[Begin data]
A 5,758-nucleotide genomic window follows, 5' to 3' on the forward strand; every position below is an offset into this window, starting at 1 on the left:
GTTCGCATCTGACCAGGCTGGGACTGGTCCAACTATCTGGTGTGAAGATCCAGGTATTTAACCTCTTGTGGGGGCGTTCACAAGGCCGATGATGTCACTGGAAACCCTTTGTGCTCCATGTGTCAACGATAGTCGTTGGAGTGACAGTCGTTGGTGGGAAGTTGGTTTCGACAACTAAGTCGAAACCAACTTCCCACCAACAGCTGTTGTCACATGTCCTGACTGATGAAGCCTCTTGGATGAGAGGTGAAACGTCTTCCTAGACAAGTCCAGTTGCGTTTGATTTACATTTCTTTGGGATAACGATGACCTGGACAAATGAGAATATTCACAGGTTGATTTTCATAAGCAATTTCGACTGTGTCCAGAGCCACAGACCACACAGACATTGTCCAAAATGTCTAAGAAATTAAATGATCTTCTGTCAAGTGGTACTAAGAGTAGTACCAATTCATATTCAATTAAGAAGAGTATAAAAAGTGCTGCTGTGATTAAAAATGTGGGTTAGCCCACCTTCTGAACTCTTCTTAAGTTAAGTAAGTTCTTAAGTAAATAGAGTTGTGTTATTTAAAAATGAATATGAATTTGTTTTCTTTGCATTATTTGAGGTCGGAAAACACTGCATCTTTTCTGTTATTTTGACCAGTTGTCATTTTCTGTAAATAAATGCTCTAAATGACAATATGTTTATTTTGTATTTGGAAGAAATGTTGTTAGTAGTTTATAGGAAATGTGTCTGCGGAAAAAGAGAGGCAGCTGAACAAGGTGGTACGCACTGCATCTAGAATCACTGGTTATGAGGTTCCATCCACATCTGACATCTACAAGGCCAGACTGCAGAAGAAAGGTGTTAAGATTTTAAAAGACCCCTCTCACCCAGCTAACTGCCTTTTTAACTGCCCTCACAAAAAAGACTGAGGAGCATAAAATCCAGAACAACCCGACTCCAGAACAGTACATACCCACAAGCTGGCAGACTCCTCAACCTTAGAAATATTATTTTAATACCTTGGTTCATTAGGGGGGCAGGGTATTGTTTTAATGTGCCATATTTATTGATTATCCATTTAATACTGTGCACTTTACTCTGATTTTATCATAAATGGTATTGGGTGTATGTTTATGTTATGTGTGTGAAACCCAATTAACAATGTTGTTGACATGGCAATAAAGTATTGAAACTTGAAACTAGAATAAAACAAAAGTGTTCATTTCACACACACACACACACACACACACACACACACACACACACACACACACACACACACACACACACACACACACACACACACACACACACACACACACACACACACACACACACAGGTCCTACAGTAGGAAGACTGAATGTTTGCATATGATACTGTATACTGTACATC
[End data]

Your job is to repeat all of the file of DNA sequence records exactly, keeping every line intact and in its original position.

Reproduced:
A 5,758-nucleotide genomic window follows, 5' to 3' on the forward strand; every position below is an offset into this window, starting at 1 on the left:
GTTCGCATCTGACCAGGCTGGGACTGGTCCAACTATCTGGTGTGAAGATCCAGGTATTTAACCTCTTGTGGGGGCGTTCACAAGGCCGATGATGTCACTGGAAACCCTTTGTGCTCCATGTGTCAACGATAGTCGTTGGAGTGACAGTCGTTGGTGGGAAGTTGGTTTCGACAACTAAGTCGAAACCAACTTCCCACCAACAGCTGTTGTCACATGTCCTGACTGATGAAGCCTCTTGGATGAGAGGTGAAACGTCTTCCTAGACAAGTCCAGTTGCGTTTGATTTACATTTCTTTGGGATAACGATGACCTGGACAAATGAGAATATTCACAGGTTGATTTTCATAAGCAATTTCGACTGTGTCCAGAGCCACAGACCACACAGACATTGTCCAAAATGTCTAAGAAATTAAATGATCTTCTGTCAAGTGGTACTAAGAGTAGTACCAATTCATATTCAATTAAGAAGAGTATAAAAAGTGCTGCTGTGATTAAAAATGTGGGTTAGCCCACCTTCTGAACTCTTCTTAAGTTAAGTAAGTTCTTAAGTAAATAGAGTTGTGTTATTTAAAAATGAATATGAATTTGTTTTCTTTGCATTATTTGAGGTCGGAAAACACTGCATCTTTTCTGTTATTTTGACCAGTTGTCATTTTCTGTAAATAAATGCTCTAAATGACAATATGTTTATTTTGTATTTGGAAGAAATGTTGTTAGTAGTTTATAGGAAATGTGTCTGCGGAAAAAGAGAGGCAGCTGAACAAGGTGGTACGCACTGCATCTAGAATCACTGGTTATGAGGTTCCATCCACATCTGACATCTACAAGGCCAGACTGCAGAAGAAAGGTGTTAAGATTTTAAAAGACCCCTCTCACCCAGCTAACTGCCTTTTTAACTGCCCTCACAAAAAAGACTGAGGAGCATAAAATCCAGAACAACCCGACTCCAGAACAGTACATACCCACAAGCTGGCAGACTCCTCAACCTTAGAAATATTATTTTAATACCTTGGTTCATTAGGGGGGCAGGGTATTGTTTTAATGTGCCATATTTATTGATTATCCATTTAATACTGTGCACTTTACTCTGATTTTATCATAAATGGTATTGGGTGTATGTTTATGTTATGTGTGTGAAACCCAATTAACAATGTTGTTGACATGGCAATAAAGTATTGAAACTTGAAACTAGAATAAAACAAAAGTGTTCATTTCACACACACACACACACACACACACACACACACACACACACACACACACACACACACACACACACACACACACACACACACACACACACACACACACACACACACACACACACAGGTCCTACAGTAGGAAGACTGAATGTTTGCATATGATACTGTATACTGTACATC